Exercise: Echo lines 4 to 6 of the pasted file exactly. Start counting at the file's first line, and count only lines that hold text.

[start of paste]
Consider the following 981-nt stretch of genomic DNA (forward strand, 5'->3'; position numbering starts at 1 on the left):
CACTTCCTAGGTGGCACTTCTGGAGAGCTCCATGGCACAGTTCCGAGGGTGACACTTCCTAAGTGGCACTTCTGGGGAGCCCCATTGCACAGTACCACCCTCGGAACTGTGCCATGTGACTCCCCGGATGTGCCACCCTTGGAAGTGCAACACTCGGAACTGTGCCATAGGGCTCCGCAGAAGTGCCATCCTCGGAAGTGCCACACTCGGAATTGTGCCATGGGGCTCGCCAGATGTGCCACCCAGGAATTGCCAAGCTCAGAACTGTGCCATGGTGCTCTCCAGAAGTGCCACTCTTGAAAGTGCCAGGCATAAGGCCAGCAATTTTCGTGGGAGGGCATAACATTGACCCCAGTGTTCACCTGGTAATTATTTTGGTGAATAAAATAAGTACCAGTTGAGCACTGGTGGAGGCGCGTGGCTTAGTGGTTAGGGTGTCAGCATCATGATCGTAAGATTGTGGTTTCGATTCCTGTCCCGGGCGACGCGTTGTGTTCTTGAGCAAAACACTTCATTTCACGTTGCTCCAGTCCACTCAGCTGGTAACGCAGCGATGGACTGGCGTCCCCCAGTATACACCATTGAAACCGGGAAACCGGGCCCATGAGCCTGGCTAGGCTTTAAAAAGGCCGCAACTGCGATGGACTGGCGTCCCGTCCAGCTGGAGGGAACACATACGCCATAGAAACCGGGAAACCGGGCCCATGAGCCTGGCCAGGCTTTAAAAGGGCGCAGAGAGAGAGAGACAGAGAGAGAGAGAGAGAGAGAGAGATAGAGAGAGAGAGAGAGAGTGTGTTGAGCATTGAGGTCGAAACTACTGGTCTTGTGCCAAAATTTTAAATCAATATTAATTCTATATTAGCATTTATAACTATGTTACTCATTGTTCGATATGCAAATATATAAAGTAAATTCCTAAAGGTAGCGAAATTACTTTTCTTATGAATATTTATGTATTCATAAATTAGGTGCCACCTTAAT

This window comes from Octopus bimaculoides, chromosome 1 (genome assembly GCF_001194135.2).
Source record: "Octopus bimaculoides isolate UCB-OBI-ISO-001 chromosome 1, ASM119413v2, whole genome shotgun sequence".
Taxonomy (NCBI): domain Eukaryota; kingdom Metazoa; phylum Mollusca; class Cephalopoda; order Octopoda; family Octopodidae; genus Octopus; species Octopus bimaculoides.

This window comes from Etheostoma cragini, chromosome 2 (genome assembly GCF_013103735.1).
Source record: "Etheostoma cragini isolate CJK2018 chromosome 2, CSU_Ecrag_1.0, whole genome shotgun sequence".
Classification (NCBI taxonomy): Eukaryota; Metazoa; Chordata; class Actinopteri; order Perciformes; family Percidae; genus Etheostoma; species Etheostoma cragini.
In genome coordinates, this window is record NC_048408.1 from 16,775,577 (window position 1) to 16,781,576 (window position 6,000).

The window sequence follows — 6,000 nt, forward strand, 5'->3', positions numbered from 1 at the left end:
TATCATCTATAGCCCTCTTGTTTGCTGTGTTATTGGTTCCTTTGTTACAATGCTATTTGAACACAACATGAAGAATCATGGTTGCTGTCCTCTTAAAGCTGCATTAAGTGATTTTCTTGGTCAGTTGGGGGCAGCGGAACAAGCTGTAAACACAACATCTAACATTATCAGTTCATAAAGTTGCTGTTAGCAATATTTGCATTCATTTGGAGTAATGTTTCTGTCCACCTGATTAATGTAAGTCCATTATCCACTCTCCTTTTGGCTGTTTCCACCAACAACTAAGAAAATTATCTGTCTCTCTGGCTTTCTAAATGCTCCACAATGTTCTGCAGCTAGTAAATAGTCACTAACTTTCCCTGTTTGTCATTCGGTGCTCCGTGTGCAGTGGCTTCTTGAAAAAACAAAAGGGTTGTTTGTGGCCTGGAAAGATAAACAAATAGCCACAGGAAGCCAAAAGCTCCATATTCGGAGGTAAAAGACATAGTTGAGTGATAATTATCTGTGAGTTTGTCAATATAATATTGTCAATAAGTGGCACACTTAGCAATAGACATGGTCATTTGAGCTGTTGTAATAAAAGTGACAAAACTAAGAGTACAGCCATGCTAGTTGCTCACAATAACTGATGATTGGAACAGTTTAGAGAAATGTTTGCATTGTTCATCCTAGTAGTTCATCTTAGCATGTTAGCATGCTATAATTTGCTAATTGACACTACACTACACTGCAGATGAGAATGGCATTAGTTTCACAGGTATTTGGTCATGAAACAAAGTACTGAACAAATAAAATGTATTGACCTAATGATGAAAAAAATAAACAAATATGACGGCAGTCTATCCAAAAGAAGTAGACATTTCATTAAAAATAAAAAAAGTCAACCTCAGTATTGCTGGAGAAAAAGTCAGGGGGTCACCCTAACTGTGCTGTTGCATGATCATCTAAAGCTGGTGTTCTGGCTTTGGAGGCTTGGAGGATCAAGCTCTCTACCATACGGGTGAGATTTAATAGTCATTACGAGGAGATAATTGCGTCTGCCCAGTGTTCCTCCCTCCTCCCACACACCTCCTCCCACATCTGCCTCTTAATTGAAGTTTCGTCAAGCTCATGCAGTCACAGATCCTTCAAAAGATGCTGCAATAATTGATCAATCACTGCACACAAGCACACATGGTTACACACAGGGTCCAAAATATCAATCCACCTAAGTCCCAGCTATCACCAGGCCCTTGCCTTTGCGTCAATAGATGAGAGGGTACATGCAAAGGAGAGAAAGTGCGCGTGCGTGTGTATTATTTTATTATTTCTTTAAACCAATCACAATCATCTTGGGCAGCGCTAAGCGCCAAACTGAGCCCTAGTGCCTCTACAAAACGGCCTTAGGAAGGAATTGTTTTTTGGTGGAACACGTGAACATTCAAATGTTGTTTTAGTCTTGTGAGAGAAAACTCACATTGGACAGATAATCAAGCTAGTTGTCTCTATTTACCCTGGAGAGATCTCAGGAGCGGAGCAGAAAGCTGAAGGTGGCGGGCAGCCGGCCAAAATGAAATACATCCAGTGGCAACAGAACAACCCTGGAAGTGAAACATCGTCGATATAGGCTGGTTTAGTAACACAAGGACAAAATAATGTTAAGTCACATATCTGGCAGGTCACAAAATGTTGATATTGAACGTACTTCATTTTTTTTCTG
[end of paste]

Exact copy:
Source record: "Octopus bimaculoides isolate UCB-OBI-ISO-001 chromosome 1, ASM119413v2, whole genome shotgun sequence".
Taxonomy (NCBI): domain Eukaryota; kingdom Metazoa; phylum Mollusca; class Cephalopoda; order Octopoda; family Octopodidae; genus Octopus; species Octopus bimaculoides.

This window comes from Etheostoma cragini, chromosome 2 (genome assembly GCF_013103735.1).